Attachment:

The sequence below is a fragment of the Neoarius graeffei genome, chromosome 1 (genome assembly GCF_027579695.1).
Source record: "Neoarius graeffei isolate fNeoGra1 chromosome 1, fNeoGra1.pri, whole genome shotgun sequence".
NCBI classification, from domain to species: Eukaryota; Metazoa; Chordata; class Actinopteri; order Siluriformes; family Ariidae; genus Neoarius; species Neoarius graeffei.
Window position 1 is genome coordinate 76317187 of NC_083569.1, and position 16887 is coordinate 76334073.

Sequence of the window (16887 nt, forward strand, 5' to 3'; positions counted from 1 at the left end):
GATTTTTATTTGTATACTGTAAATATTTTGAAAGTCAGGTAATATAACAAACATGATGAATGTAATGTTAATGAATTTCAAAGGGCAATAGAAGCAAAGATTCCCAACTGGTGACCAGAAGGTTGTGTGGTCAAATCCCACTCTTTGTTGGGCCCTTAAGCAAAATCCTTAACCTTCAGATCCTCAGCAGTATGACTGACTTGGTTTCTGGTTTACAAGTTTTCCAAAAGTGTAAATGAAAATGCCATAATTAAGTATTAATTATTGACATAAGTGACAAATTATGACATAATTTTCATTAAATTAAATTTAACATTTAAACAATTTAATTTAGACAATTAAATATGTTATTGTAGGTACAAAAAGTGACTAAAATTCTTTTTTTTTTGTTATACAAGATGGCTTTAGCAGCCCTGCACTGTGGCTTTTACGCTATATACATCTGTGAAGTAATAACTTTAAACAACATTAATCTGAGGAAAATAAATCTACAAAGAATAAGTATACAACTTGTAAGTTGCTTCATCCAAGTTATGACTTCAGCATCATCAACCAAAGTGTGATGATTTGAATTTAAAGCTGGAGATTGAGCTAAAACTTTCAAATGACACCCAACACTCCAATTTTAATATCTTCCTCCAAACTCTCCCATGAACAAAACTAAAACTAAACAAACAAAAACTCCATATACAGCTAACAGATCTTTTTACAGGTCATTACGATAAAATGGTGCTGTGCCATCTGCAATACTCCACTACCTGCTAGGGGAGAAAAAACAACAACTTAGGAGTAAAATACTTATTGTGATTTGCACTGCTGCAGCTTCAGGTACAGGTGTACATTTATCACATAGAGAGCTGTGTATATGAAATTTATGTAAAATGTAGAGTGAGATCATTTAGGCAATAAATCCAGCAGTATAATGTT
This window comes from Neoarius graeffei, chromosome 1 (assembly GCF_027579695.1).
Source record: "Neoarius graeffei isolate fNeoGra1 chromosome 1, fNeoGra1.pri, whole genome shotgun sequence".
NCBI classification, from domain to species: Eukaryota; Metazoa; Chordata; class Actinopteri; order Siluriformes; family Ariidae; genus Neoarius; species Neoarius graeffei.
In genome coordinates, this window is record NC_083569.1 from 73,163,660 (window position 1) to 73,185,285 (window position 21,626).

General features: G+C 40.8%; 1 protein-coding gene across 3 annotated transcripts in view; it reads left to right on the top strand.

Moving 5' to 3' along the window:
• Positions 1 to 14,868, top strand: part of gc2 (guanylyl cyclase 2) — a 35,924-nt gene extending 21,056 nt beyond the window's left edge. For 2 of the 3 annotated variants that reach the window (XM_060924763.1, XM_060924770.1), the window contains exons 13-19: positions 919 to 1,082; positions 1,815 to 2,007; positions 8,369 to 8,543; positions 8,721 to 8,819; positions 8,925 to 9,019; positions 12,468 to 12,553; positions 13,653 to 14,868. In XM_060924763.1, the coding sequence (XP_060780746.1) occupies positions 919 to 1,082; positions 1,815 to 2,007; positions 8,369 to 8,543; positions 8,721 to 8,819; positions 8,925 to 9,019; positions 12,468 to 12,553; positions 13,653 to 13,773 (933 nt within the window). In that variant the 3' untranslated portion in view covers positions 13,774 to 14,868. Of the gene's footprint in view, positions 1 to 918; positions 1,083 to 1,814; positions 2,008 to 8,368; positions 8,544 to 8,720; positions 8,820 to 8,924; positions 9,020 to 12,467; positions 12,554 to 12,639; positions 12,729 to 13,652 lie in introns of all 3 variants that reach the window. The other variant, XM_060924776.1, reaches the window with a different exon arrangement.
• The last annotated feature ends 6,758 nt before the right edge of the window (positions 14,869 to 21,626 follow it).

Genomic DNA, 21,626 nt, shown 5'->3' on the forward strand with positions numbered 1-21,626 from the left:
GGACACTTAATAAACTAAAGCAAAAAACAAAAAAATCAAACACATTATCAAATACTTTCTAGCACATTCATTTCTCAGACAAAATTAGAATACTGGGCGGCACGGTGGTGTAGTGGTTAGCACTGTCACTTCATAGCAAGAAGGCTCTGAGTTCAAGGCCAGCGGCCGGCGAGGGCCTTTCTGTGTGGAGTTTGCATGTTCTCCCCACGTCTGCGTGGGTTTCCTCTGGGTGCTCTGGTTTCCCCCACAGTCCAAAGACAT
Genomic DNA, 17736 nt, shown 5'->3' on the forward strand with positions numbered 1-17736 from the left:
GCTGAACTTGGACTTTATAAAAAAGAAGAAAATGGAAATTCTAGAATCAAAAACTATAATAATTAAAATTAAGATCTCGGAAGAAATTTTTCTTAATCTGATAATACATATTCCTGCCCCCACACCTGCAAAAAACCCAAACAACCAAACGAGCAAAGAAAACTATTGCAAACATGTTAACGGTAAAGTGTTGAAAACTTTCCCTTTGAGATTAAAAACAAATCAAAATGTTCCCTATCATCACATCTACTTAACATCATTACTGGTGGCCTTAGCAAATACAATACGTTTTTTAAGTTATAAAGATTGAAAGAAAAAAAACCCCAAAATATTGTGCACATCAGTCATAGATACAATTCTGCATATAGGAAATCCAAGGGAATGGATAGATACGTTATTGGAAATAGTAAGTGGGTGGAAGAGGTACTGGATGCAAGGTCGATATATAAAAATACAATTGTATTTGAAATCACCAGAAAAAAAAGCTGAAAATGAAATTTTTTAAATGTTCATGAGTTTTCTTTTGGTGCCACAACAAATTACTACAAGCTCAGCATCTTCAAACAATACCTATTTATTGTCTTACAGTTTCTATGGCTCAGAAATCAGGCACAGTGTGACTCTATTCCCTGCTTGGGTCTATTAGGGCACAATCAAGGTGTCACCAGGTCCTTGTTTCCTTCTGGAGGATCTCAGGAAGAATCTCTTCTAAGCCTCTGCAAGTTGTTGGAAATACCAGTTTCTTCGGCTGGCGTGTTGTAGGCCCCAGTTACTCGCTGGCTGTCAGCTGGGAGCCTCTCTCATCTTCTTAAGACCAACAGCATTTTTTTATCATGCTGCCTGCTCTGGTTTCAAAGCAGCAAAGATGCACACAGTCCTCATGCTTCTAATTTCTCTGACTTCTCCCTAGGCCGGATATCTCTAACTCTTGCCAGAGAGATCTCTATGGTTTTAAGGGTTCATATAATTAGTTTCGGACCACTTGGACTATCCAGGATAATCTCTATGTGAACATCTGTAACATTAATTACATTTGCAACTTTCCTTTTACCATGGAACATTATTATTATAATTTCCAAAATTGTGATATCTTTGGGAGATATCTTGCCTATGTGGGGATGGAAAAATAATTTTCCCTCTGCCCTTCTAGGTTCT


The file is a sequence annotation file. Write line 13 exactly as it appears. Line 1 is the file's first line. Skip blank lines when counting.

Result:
• Positions 1 to 14,868, top strand: part of gc2 (guanylyl cyclase 2) — a 35,924-nt gene extending 21,056 nt beyond the window's left edge. For 2 of the 3 annotated variants that reach the window (XM_060924763.1, XM_060924770.1), the window contains exons 13-19: positions 919 to 1,082; positions 1,815 to 2,007; positions 8,369 to 8,543; positions 8,721 to 8,819; positions 8,925 to 9,019; positions 12,468 to 12,553; positions 13,653 to 14,868. In XM_060924763.1, the coding sequence (XP_060780746.1) occupies positions 919 to 1,082; positions 1,815 to 2,007; positions 8,369 to 8,543; positions 8,721 to 8,819; positions 8,925 to 9,019; positions 12,468 to 12,553; positions 13,653 to 13,773 (933 nt within the window). In that variant the 3' untranslated portion in view covers positions 13,774 to 14,868. Of the gene's footprint in view, positions 1 to 918; positions 1,083 to 1,814; positions 2,008 to 8,368; positions 8,544 to 8,720; positions 8,820 to 8,924; positions 9,020 to 12,467; positions 12,554 to 12,639; positions 12,729 to 13,652 lie in introns of all 3 variants that reach the window. The other variant, XM_060924776.1, reaches the window with a different exon arrangement.